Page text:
Secular Hungary

Secular Hungary

Little things

Recently, several small news items have been published on the internet, showing state and (catholic) church in bed together.
– Mrs Rózsa Hoffmann, state secretary for education sent her new year’s greeting to all schools. Her greeting was 17 lines long, with half of them recommending the pope’s six pages message on education she included in her letter. Anyone who had any open questions regarding the state scretary’s stance: the aim of education is truth’ and ’freedom’, truth meaning God, and freedom meaning accepting one’s subordination to God. And education is in the eyes of the state secretary a process with a teacher as actor and a pupil as passive open vessel that needs to give itself over to the teacher’s leadership., the original letter is available on the government’s homepage:
– Szilárd Németh, mayor of the Budapest district of Csepel is calls to prayer. On the official webpage of the district, he published the text of the prayer recently said by Ágoston Ullrich, priest of Csepel’s Immaculate Heart of the Holy Virgin parish church, on the 104th birthday of Albert Wass, writer emigrated from Transsylvania who is very popular among the far right for his fascistoid ideology. The prayer asks God to bless the prime minister, Viktor Orbán, because the opposition has again brutally attacked him, and the mayor asks all readers to spread the prayer in order to help Viktor Orbán.
– It’s nothing new that the Catholic church is campaigning for the government among its followers. In the Catholic paper Magyar Kurír, János Székely assistant bishop of Esztergom and Budapest gave his ’analysis’ of Hungary’s situation. According to him, the reason for the general hate towards Hungary is that the Hungarian government is standing up for values that many want to distroy, namely marriage between one man and one woman, family, defending life from conception, but the main reason is that the Hungarian government decided on taxing banks heavily. Disputes about details of the media law or the church law are actually meant to cover up the real reason. When the light comes, also the forces of darkness appear.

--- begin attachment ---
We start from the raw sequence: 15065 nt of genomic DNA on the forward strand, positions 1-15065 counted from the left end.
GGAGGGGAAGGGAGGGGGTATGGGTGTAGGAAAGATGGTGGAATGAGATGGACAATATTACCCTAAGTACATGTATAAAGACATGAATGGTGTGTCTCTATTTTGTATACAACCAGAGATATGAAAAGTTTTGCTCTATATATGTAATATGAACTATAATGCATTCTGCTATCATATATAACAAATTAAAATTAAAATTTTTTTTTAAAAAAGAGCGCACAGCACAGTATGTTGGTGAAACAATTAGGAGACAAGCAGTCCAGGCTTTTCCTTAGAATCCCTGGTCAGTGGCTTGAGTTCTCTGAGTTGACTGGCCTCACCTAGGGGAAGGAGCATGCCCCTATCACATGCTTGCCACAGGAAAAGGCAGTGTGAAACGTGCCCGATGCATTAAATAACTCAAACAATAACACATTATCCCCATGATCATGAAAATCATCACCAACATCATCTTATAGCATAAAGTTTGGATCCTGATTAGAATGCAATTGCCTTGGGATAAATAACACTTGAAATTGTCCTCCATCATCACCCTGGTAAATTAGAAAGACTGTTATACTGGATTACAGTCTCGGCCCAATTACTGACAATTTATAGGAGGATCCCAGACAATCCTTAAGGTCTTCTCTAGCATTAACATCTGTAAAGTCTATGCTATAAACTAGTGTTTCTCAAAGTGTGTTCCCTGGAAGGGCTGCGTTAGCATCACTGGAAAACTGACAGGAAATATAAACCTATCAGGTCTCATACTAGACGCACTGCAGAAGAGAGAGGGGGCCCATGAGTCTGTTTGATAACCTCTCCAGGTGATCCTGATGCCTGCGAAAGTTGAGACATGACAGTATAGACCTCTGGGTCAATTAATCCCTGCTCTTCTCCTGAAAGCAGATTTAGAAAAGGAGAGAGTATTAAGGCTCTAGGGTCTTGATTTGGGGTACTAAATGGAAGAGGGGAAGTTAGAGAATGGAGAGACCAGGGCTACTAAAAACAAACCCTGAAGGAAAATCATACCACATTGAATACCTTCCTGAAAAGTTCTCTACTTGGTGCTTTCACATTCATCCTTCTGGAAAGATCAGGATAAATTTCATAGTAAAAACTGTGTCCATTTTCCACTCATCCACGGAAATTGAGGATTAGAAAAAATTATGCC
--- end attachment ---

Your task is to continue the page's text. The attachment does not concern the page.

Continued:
You find Székely’s rant here:
– The new law on education (CXC of 2011) makes the participation in religious education or ethics classes compulsory. State schools have already been required earlier to provide a place for faith classes, and teachers have been paid by the state. This now becomes compulsory, entailing a little technical problem: in theory, no one may be required to make a statement about their faith or to do something that allows conclusions regarding their religious affiliation.
Faith schools (which are financed by the state) are by the way allowed to refuse pupils on grounds of their religion, and they are exempt from non-discrimination legislation.
– The new law on higher education also allows religious selection (although even theology is state funded). However, this applies only to religious communities that have been granted church status. Others are not allowed to discriminate. So a church university may select according to faith even in non theology courses (e.g. in its law school), while non church faith colleges may not even regarding their theology students.
This situation is very interesting because from September, the state finances much less study playes than before (34 thousand instead of 53 tousand), and church universities also offer state financed non-theology study programmes. In 2012, the state will pay free tuition for 100 new law students, while last year, Pázmány Peter Catholic University alone had 100 state financed first year law students.
– An order of the minister of interior affairs (53/2011 (XII. 21.) BM rendelet, 156/2011 Magyar Közlöny) rules that the minister may give team flags to units of forces such as the police. If possible, the ceremony should be organised as part „of a national holiday or an event of the ’traditional churches’”.


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